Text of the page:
Divorce can be devastating - not just emotionally but also financially and in other ways. It can feel like your whole life is ending. You might lose friends, you might face significant changes in your career or housing situation, and you might grieve the loss of what you thought would be your last relationship. On top of all that, you'll certainly be dealing with some big financial changes, including how much you have available and an increase in your expenses.
Arizona is a community property state, which means that all marital property is divided equally between the spouses in the event of a divorce. However, it is important to remember that not all the assets that were acquired by an individual during the course of the marriage are considered community property. Article 25 Section 213 of Title 25 of Arizona Revised Statutes clearly states what separate property is.
Divorce is one of the most exhausting experiences that one can go through during the course of life. This is because separation often comes with its own set of challenges, which lead many couples to end up at loggerheads. Considering how divorce proceedings can easily turn bitter, separating couples may choose to spend some time to think about a divorce through mediation.
Few issues in family law generate more anxiety than child custody and parenting time problems. To learn how your relationship with your children can be protected and strengthened despite the stress of divorce, contact Steven E. Sufrin in Phoenix.
Whether you are in getting divorced in Phoenix or elsewhere, most states see couples work through the same basic issues when going from "I Do to I'm Done".
It is an unfortunate reality that many happy marriages end with a contested divorce. It is important for anyone going through a divorce to learn about protecting yourself during a divorce in Arizona. We will provide with some practical information on how you can protect yourself during a divorce in Arizona.
Divorce can be one of the most stressful losses a person can experience. It can be difficult, because it is an end to a relationship and a transition into a new life. In fact, divorce is considered more stressful than going to jail or losing a family member. When a separation involves a spouse with a high-conflict personality, the events can be devastating.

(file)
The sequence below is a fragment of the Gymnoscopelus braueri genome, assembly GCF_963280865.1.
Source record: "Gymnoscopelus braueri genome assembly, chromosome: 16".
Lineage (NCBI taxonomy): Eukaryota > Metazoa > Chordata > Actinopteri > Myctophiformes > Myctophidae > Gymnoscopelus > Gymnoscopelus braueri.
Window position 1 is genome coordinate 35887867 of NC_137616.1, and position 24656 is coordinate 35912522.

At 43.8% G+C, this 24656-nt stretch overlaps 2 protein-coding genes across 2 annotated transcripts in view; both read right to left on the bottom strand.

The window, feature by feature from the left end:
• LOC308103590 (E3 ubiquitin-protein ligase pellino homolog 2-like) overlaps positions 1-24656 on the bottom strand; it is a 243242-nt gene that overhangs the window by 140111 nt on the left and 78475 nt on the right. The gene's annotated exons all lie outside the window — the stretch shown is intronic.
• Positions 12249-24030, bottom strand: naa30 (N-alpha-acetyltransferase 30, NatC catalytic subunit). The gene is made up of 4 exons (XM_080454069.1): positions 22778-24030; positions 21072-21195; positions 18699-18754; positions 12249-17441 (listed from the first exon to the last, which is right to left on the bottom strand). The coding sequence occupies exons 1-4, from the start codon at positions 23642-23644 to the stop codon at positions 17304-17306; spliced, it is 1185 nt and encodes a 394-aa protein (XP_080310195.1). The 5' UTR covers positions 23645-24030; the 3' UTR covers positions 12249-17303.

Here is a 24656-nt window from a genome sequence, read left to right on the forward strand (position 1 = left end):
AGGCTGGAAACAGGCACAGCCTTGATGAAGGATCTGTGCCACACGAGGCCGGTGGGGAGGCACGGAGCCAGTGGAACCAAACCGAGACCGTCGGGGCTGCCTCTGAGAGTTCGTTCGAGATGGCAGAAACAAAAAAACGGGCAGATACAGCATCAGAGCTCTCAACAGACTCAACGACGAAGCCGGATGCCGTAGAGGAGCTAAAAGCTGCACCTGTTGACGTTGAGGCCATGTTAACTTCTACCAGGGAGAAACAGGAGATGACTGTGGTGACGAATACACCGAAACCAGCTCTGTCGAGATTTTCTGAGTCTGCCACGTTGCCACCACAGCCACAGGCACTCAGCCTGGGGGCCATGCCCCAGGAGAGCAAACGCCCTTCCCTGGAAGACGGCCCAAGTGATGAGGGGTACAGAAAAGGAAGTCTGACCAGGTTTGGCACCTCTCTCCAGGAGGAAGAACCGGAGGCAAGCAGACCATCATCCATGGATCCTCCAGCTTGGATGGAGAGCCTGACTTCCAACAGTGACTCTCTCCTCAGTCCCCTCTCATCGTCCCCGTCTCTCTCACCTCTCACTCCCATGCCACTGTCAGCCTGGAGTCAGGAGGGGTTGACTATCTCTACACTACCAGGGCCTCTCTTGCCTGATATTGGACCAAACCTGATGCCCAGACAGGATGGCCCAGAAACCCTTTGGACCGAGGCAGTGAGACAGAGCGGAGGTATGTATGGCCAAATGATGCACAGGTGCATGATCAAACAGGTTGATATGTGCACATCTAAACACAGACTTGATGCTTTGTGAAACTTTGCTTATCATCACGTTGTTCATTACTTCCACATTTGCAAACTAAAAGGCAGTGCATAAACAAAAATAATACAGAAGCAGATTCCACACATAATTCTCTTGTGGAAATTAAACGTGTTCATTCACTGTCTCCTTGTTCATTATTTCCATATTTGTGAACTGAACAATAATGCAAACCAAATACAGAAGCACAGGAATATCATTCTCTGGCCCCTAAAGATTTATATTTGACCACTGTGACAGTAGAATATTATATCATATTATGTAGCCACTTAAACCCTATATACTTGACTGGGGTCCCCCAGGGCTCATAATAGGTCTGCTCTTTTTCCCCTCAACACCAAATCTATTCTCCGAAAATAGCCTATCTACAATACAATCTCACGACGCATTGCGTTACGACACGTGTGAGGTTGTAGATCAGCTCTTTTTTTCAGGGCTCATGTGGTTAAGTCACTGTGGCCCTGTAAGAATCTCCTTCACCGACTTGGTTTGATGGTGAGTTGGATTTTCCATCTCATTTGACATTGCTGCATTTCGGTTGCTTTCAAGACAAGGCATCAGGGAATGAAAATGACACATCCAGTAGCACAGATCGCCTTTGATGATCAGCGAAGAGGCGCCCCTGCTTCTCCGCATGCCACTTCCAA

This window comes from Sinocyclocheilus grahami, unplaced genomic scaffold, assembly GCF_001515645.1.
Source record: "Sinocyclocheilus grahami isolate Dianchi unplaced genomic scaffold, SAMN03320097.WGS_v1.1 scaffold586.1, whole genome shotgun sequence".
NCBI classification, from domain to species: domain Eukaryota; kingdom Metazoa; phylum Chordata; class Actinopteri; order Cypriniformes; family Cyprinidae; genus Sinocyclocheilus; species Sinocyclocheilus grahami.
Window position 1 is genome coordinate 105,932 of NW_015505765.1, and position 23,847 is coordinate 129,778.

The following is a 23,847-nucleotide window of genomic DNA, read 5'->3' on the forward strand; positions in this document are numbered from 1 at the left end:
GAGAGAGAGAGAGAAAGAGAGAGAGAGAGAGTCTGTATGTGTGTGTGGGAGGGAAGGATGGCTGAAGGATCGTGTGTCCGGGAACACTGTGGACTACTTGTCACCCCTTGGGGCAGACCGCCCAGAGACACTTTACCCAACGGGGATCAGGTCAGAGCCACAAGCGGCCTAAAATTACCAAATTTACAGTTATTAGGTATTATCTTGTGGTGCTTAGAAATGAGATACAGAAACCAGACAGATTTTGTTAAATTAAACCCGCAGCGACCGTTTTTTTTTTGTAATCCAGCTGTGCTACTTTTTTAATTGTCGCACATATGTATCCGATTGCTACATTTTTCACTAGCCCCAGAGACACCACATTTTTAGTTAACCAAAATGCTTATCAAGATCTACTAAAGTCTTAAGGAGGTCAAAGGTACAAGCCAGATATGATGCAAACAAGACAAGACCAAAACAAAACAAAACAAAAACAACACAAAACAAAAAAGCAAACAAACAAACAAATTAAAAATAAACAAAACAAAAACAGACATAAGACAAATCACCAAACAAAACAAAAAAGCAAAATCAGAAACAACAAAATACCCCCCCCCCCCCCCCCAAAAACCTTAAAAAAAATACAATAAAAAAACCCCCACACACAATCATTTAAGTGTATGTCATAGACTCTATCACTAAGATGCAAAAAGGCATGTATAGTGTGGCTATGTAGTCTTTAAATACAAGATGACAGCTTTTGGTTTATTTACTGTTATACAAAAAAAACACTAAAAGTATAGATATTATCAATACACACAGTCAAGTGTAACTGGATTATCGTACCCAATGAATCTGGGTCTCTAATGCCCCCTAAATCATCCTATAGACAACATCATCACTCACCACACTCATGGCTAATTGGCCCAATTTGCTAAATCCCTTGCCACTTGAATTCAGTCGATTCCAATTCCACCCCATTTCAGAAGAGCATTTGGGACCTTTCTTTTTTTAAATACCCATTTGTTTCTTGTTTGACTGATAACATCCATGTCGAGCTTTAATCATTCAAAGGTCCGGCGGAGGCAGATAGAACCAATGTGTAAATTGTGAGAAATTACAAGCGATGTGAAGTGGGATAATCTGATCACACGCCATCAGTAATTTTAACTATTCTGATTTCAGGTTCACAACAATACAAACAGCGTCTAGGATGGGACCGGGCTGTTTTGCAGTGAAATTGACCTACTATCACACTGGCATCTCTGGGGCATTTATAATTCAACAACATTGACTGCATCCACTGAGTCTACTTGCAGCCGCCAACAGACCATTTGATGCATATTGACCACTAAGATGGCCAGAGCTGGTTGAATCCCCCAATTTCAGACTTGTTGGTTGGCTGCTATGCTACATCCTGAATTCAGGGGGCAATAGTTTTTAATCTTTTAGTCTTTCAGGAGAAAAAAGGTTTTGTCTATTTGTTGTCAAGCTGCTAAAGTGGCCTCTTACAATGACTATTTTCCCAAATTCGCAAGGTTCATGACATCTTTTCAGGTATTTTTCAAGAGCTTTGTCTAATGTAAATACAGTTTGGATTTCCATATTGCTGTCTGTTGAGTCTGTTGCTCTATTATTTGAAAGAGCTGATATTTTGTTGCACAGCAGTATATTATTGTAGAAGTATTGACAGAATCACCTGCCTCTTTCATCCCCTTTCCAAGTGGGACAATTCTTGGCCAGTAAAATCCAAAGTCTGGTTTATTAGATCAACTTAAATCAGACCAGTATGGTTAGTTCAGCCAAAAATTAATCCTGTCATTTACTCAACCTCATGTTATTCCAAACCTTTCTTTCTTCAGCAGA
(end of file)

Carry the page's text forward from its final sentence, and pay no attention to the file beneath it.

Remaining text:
Spousal maintenance is probably one of the hardest areas to give advice in family law. Unlike child support, which can be mathematically calculated down to the penny, spousal maintenance is based on a number of factors and considerations, some certain and some subjective. The age of the parties, income differences, years of marriage, education, health of parties and lifestyle during marriage are some, but not all, of the factors that a judge would have to look at and consider.
If the biological parents of a child are going through a divorce, they have the right to seek child custody, or parenting time, also called child visitation. The parents of a child can seek custody or visitation, regardless of the fact whether they were ever married or not when the child was born. When courts take a decision, that decision is taken based upon the best interest of a child. Usually, courts are required to take a decision in cases related to disputed child visitation, or custody cases where the parents were never married.
We get a lot of questions from clients about what they should do with their bank accounts both before they file for divorce or legal separation and after they file. One of the concerns raised is whether the other spouse will clear out all of the money in a bank account. Some people want to know if they should clear out all of the money in the bank accounts before the other spouse does it.